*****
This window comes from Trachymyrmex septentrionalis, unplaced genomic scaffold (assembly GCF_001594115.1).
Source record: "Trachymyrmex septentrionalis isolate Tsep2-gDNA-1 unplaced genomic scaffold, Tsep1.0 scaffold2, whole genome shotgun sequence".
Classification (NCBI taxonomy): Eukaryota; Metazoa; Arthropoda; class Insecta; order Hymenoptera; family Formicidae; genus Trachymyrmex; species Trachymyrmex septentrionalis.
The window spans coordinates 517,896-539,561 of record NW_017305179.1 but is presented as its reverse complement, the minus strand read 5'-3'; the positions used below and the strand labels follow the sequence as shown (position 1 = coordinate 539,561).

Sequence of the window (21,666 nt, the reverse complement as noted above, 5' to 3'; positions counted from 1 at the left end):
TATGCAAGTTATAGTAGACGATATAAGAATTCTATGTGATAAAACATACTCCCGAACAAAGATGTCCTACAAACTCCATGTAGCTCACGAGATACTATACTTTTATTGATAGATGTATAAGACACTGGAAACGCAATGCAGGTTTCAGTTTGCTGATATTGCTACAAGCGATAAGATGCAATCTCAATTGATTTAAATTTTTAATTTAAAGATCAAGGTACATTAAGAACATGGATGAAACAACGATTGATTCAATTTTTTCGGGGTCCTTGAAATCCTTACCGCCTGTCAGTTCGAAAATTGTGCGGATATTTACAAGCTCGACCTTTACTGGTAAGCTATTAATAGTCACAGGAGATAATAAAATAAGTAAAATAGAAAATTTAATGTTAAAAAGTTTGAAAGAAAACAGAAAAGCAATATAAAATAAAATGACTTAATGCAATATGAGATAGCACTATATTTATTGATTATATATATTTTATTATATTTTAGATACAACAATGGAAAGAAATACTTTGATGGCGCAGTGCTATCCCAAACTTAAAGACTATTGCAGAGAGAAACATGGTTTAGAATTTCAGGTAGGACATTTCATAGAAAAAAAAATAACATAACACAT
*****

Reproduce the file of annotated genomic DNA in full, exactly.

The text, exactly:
This window comes from Trachymyrmex septentrionalis, unplaced genomic scaffold (assembly GCF_001594115.1).
Source record: "Trachymyrmex septentrionalis isolate Tsep2-gDNA-1 unplaced genomic scaffold, Tsep1.0 scaffold2, whole genome shotgun sequence".
Classification (NCBI taxonomy): Eukaryota; Metazoa; Arthropoda; class Insecta; order Hymenoptera; family Formicidae; genus Trachymyrmex; species Trachymyrmex septentrionalis.
The window spans coordinates 517,896-539,561 of record NW_017305179.1 but is presented as its reverse complement, the minus strand read 5'-3'; the positions used below and the strand labels follow the sequence as shown (position 1 = coordinate 539,561).

Sequence of the window (21,666 nt, the reverse complement as noted above, 5' to 3'; positions counted from 1 at the left end):
TATGCAAGTTATAGTAGACGATATAAGAATTCTATGTGATAAAACATACTCCCGAACAAAGATGTCCTACAAACTCCATGTAGCTCACGAGATACTATACTTTTATTGATAGATGTATAAGACACTGGAAACGCAATGCAGGTTTCAGTTTGCTGATATTGCTACAAGCGATAAGATGCAATCTCAATTGATTTAAATTTTTAATTTAAAGATCAAGGTACATTAAGAACATGGATGAAACAACGATTGATTCAATTTTTTCGGGGTCCTTGAAATCCTTACCGCCTGTCAGTTCGAAAATTGTGCGGATATTTACAAGCTCGACCTTTACTGGTAAGCTATTAATAGTCACAGGAGATAATAAAATAAGTAAAATAGAAAATTTAATGTTAAAAAGTTTGAAAGAAAACAGAAAAGCAATATAAAATAAAATGACTTAATGCAATATGAGATAGCACTATATTTATTGATTATATATATTTTATTATATTTTAGATACAACAATGGAAAGAAATACTTTGATGGCGCAGTGCTATCCCAAACTTAAAGACTATTGCAGAGAGAAACATGGTTTAGAATTTCAGGTAGGACATTTCATAGAAAAAAAAATAACATAACACAT